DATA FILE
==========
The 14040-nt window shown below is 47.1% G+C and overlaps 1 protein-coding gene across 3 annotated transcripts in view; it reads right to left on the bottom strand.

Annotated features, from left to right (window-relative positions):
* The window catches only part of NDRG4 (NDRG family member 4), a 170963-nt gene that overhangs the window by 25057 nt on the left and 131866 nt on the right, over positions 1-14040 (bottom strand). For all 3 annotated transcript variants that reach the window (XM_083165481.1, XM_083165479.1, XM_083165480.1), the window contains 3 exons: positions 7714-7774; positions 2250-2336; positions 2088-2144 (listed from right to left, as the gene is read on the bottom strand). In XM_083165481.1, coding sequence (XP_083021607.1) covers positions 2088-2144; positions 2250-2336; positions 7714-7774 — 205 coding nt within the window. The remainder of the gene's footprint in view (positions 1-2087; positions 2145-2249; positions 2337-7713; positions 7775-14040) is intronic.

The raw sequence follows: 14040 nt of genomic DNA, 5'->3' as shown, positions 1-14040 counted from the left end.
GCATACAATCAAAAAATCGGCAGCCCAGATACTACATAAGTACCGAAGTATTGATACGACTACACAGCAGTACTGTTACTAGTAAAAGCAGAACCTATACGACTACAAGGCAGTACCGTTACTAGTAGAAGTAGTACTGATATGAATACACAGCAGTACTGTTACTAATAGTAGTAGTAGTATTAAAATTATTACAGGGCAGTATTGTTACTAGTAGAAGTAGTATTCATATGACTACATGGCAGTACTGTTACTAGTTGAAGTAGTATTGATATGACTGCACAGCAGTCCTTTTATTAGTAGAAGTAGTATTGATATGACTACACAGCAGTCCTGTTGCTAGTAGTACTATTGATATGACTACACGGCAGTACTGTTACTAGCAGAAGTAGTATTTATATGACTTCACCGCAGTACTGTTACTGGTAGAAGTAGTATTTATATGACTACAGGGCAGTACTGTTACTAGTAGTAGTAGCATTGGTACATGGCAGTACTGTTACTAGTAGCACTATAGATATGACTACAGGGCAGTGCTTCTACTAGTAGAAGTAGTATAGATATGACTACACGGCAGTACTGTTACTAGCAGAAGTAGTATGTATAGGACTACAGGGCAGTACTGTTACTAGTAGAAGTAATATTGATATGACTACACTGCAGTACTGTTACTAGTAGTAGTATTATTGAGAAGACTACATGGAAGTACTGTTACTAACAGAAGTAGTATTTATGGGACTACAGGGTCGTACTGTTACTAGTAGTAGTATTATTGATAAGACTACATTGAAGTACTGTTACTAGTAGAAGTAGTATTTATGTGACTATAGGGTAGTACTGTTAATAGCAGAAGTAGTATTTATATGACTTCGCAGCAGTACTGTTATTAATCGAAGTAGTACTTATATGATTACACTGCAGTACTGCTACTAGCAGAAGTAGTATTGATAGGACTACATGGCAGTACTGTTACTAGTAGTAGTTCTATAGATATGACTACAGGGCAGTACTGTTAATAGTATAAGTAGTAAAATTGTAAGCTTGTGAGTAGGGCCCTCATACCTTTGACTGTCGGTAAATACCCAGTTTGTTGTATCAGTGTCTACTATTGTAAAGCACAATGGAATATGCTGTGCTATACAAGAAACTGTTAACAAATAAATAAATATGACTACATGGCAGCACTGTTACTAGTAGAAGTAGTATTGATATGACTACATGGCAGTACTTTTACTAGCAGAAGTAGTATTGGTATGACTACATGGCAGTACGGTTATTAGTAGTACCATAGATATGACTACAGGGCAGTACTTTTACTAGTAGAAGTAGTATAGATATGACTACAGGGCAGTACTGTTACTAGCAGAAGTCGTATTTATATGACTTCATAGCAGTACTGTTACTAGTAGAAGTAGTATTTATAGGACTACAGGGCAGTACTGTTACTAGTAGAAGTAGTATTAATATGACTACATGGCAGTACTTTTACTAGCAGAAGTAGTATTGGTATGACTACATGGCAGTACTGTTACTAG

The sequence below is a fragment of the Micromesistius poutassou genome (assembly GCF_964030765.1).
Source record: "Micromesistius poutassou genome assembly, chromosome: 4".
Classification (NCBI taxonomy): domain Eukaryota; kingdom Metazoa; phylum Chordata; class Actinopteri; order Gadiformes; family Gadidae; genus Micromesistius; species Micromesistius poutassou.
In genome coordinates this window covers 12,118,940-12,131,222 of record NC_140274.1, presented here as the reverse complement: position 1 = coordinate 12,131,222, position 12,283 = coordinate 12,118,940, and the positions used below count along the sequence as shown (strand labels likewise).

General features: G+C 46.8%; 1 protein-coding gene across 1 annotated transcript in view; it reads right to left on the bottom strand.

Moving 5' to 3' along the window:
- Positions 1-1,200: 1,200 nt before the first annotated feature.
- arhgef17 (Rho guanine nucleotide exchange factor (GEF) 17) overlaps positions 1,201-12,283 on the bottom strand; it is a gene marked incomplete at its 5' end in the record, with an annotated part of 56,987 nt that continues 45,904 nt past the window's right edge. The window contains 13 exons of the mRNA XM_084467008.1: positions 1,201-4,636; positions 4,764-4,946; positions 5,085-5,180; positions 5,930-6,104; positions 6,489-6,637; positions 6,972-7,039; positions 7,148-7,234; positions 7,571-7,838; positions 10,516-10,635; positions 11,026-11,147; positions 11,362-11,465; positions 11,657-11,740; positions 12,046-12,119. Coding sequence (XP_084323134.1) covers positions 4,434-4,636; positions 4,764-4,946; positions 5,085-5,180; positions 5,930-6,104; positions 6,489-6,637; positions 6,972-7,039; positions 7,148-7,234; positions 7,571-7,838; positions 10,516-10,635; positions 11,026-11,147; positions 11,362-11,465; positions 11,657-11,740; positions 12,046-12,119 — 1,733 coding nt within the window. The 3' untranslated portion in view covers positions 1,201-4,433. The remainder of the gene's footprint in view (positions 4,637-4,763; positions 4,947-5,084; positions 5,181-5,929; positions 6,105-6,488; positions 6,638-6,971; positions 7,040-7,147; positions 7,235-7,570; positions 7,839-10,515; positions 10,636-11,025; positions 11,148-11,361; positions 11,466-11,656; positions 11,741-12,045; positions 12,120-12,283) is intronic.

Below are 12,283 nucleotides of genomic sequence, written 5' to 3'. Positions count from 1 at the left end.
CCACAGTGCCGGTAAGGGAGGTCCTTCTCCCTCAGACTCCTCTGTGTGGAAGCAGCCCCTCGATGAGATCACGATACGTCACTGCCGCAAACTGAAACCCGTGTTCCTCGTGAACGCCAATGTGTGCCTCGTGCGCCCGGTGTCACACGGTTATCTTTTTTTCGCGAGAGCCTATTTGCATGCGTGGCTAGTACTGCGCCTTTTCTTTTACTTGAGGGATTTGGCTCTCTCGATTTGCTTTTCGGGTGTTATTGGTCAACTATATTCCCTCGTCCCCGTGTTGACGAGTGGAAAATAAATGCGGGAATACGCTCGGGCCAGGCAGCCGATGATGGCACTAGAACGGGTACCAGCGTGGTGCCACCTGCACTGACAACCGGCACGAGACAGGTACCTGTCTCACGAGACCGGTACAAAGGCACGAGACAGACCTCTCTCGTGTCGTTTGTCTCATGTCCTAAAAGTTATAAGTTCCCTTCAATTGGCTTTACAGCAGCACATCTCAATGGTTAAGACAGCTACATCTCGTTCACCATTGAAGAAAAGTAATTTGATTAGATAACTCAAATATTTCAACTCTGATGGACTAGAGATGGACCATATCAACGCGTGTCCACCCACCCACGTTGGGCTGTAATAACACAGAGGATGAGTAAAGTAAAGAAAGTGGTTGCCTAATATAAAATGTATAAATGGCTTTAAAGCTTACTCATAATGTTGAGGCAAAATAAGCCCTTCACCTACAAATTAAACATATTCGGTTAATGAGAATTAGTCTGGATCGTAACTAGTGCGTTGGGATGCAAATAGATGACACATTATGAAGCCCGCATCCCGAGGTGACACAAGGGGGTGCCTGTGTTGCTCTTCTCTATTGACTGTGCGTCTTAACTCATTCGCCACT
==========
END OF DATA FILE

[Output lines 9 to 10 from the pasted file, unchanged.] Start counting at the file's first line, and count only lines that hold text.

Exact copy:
In genome coordinates this window covers 12,118,940-12,131,222 of record NC_140274.1, presented here as the reverse complement: position 1 = coordinate 12,131,222, position 12,283 = coordinate 12,118,940, and the positions used below count along the sequence as shown (strand labels likewise).

General features: G+C 46.8%; 1 protein-coding gene across 1 annotated transcript in view; it reads right to left on the bottom strand.